Litigation finance firm Parabellum Capital has raised a new fund with commitments exceeding $450 million ahead of a potential torrent of coronavirus-related lawsuits, new proof that betting on court battles remains popular with investors despite the current crisis.
The nearly 15-year-old business of investing in lawsuits in exchange for a portion of their rewards has seen dramatic growth in the past few years, drawing billions in investment and luring dozens of former Big Law attorneys into the relatively nascent industry.
Many in litigation funding expect a surge of investments in the coming months to help companies access courts as they struggle to recover from the business interruptions caused by the Covid-19 pandemic. That includes legal disputes over insurance coverage, unfulfilled contracts, and claims arising from bankruptcies.
“There will be a slew of litigation that will derive from this experience,” Parabellum CEO Howard Shams said in an interview. “There will be significant claims, many of them meritorious, that will be litigated in the future and which would be entirely appropriate for litigation finance support.”
Those opportunities will play out in a cash-rich finance industry. A survey of more than 40 funders released in November said there was nearly $10 billion in capital committed to financing U.S. commercial litigation, noting the amount of capital made the market favorable for those seeking financing. Funders spent $2.3 billion on cases from mid-2018 to mid-2019, the survey found.
Commoditization in the litigation finance space “was always a risk,” Shams said. But he said his firm has found ways to fend it off, including by closing deals quicker than other funds and by bringing opportunities to law firms rather than the other way around.
The risk of a capital over-supply, which critics warn could result in funders clogging courts with bad cases, has been dulled by the impact of the coronavirus pandemic, Shams said. Hedge funds that specialize in distressed assets had been targeting litigation during the recent bull market, but those big-money players now have an abundance of troubled assets to keep their attention, he said.
“The biggest commoditization I feared was the hedge funds coming in to do things they weren’t designed to do,” Shams said in an interview. “Because of Covid, a lot of people sniffing around in litigation finance left to go back to the things they were built for.”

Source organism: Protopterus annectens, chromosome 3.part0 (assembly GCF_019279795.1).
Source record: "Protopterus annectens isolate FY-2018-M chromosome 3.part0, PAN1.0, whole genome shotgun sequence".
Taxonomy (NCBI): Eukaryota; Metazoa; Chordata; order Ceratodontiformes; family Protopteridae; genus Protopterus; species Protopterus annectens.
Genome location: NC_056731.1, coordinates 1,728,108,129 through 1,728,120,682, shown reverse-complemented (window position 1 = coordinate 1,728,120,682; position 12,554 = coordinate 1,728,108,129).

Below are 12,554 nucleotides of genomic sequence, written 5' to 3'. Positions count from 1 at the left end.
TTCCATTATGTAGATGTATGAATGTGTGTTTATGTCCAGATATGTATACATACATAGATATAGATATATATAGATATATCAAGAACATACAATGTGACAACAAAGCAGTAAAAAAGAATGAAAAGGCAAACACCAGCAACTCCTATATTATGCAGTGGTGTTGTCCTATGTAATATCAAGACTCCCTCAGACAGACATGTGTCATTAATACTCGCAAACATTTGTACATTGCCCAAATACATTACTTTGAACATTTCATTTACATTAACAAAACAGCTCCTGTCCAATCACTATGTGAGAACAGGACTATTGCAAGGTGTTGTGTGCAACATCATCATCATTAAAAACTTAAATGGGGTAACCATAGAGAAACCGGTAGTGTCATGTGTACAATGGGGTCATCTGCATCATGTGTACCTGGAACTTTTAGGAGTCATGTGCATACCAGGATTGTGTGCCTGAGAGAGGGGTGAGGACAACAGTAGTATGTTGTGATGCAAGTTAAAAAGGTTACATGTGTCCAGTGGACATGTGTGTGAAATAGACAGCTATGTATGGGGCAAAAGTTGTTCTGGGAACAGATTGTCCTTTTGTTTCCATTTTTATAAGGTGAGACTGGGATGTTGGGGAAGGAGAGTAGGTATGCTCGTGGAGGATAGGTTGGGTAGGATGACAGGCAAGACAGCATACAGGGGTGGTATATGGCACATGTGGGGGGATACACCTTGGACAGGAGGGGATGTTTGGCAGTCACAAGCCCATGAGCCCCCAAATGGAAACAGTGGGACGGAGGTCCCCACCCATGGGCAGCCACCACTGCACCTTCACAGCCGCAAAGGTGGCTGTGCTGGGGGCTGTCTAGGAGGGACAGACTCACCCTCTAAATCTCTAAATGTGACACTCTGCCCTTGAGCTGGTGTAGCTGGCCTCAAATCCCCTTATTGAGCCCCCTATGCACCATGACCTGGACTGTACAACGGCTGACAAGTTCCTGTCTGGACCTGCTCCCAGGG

In a filing with the U.S. Securities and Exchange Commission, Parabellum said it has so far raised more than $433 million with 88 investors. The firm expects a final number in the coming weeks will be greater than $450 million.
Shams and Parabellum chief investment officer Aaron Katz are pioneers in the U.S. commercial litigation finance industry, having helped launch a legal risk strategies unit at Credit Suisse in the mid-2000s.
Litigation finance is still generally dogged by criticisms lobbed by the U.S. Chamber of Commerce, which has advocated for reforms that it says would limit funders from exerting control over settlement decisions. Most of those reform efforts have stalled, and funders say they don’t make litigation decisions in their cases.
Parabellum was launched in 2012, around a time when other private funds like Gerchen Keller Capital and Longford Capital were raising vast sums to enter the space.
GKC was eventually acquired by Burford Capital, a publicly traded litigation funder that routinely commits more than $1 billion annually to invest in lawsuits or to finance advance payments based on legal judgments.
Burford last summer came under scrutiny from short-seller Muddy Waters, which said the company was “egregiously misrepresenting” its investment returns. Burford has denied those claims, but the controversy sent its share price tumbling. That played out while Parabellum was raising capital from investors, leading Shams to fear the industry could be “tainted” in investors’ eyes.
But Shams said investors ultimately understood the critiques of Burford, the veracity of which he declined to comment on, were only applicable to a publicly traded company.
“We believe the best way to invest in this space is through private equity models that we and others present,” Shams said. “We think you have to be cautious about how your investment manager is handling valuations, and it will differ. We are proud of our conservative approach.”